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Yokohama-e: Japanese woodblock prints depicting North Americans visiting Yokohama in the 19th century

Boban Docevski

Ukiyo-e is a Japanese genre of art that flourished from the 17th through 19th centuries. Its artists produced woodblock prints and paintings of such subjects as female beauties, kabuki actors, sumo wrestlers, scenes from history, folktales, travel scenes, landscapes, and flora and fauna. The name Ukiyo-e translates as “picture of the floating world.”

During the 16th and 17th centuries, Portugal, Spain, and Holland had a regular trade connection with Japan, but with some restrictions by the Japnese ruling body. Since 1639, they limited trade with western countries even more. They did this mainly because Europeans were persistent in their attempts to convert the Japanese people to Christianity, and because of their unfair trading practices. For nearly 200 hundred years, trade permission was given only to a few Dutch and Chinese ships.

In 1853, American Commodore Matthew Perry arrived in Edo. This visit led to the Convention of Kanagawa in 1854, which opened Japan to the outside world after over two centuries of seclusion. An American consulate also opened in Japan. After this long period of isolation, art forms such as Ukiyo-e were central to formulating the West’s perception of Japanese art. Ukiyo-e woodblock prints had a particularly strong influence on early Impressionists such as Degas, Manet, and Monet, as well as Post-Impressionists such as Van Gogh and Art Nouveau artists such as Toulouse-Lautrec. At the same time, the traditional form of Ukiyo-e was influenced by the western culture and implemented many motifs from the western world.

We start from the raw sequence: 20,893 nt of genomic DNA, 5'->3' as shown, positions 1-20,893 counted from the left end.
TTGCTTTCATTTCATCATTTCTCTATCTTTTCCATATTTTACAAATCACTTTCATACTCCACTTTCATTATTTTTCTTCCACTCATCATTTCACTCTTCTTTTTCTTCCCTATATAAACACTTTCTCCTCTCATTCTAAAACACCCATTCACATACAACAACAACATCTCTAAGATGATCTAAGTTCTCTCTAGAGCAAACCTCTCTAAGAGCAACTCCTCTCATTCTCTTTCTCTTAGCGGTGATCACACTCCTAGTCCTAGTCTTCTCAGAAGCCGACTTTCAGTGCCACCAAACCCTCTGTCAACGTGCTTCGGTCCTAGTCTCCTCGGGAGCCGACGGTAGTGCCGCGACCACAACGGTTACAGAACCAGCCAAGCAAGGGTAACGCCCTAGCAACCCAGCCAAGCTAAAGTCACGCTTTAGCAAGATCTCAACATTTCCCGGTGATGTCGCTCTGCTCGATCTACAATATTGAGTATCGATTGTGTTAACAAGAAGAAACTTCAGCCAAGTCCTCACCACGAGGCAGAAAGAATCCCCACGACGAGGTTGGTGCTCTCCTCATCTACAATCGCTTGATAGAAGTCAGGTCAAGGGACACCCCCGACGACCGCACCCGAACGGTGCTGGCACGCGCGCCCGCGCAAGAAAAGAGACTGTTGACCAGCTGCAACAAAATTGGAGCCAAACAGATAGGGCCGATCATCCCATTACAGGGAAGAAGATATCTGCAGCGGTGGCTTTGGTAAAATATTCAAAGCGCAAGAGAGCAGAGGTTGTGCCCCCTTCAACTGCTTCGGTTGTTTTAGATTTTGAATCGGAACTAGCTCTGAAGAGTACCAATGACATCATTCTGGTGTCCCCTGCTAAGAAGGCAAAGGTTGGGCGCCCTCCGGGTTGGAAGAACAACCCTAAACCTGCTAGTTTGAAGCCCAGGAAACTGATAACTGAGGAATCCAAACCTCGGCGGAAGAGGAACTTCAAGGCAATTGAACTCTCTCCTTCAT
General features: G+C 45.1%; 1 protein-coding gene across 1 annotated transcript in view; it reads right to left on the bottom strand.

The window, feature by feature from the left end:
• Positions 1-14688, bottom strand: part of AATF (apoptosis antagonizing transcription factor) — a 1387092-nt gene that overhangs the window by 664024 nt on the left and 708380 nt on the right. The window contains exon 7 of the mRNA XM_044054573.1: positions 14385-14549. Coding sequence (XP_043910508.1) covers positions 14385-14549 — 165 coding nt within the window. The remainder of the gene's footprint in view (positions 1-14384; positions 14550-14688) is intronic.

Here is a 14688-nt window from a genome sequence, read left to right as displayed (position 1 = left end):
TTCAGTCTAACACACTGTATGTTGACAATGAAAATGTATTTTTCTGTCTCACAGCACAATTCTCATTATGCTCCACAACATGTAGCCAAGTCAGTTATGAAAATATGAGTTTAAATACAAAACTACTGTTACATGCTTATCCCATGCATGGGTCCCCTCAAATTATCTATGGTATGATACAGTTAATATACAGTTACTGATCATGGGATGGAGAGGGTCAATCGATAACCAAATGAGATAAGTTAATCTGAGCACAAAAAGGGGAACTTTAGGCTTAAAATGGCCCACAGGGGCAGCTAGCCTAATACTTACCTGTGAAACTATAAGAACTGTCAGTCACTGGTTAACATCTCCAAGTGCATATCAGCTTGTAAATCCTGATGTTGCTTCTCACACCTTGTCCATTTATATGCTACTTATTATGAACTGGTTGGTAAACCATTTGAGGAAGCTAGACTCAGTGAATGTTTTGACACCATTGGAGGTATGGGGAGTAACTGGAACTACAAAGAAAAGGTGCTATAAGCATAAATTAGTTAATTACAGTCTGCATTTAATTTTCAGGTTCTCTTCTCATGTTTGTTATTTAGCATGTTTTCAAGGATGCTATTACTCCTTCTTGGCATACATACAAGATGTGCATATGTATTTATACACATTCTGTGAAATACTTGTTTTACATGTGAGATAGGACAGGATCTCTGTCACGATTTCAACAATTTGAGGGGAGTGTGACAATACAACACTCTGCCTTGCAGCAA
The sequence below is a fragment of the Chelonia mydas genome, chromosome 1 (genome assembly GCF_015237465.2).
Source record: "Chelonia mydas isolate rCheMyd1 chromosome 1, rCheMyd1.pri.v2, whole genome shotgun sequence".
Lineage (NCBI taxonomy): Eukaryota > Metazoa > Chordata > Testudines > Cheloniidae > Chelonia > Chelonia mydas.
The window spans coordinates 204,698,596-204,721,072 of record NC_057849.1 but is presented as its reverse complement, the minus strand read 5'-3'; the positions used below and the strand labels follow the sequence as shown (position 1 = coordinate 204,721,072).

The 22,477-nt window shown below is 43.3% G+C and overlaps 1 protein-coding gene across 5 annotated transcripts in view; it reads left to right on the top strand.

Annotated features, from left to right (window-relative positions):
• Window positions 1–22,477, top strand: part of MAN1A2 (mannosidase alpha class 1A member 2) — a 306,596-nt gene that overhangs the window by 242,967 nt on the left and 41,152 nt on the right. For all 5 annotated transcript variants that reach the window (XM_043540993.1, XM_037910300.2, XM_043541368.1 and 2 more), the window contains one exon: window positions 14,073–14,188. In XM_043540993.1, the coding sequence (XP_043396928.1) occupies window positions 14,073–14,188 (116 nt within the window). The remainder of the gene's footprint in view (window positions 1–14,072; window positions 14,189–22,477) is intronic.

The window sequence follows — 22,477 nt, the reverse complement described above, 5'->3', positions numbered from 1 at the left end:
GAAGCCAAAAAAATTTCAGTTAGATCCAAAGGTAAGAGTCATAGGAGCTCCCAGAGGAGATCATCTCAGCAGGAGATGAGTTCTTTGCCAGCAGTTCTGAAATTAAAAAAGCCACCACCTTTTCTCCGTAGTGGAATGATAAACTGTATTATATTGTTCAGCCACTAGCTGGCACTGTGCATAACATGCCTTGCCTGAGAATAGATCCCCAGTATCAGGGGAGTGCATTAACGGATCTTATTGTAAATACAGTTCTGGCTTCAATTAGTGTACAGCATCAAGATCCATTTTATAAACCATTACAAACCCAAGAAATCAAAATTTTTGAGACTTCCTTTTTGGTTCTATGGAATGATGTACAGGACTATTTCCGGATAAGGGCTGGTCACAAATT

Many artists started to document the rapid modernization of Japan. Their prints became more industrial, and in some cases depicting European tourists and their “strange” habits.

The following pictures are part of a woodblock print collection (obtained from the Library of Congress) called “Yokohama-e” (literally “Yokohama pictures”). The art depicts North American citizens who visited Yokohama during the 1860s and 1870s. The prints shown here are from various artists, including some of the most prolific in this form of Ukiyo-e, Utagawa Yoshitora and Utagawa Yoshikazu.

American family out for a stroll (1860)


Mother and child with a Japanese manservant leaving for a walk (1860)


Standing woman and man, who is smoking a cigarette (1861)


American man riding in a carriage along the shoreline in Yokohama, Japan (1861)


Two American men baking bread (1861)


A man and a woman visiting the shore of Yokohama, Japan (1861)



Initially, Kanagawa was planned as the main port for foreign trade and as the principal residence for foreign people coming to Japan. However, Kanagawa was located on the Tōkaidō, the main east-west road. The Japanese didn’t want the foreigners to access this route and decided that the small village of Yokohama was more suitable as the main trading port. The port of Yokohama opened in 1859. Through this port, the western visitors brought western fashion, photography, ice cream, rugby, and cricket to Japan.

An American couple (1861)


An American family (the husband stands nearby while his wife breastfeeds an infant) (1861)


American man holding a glass and a Japanese courtesan holding a bottle (1861)


An American couple conversing; includes a text of Japanese translation (1863)


A woman riding sidesaddle (1861)


Aman, standing, facing left, holding a cane (1861)


American couple looking at something in the distance (1860)



The Yokohama-e prints are a significant visual document. They show they show us how the Japanese looked upon the North American visitors that arrived on their island. The pictures depict a clash of two cultures: the traditions of Japan and the new influence of the West. Ukiyo-e is perfect for documenting this moment in history because of its journalistic style of illustration.

Boban Docevski

Boban Docevski is one of the authors writing for The Vintage News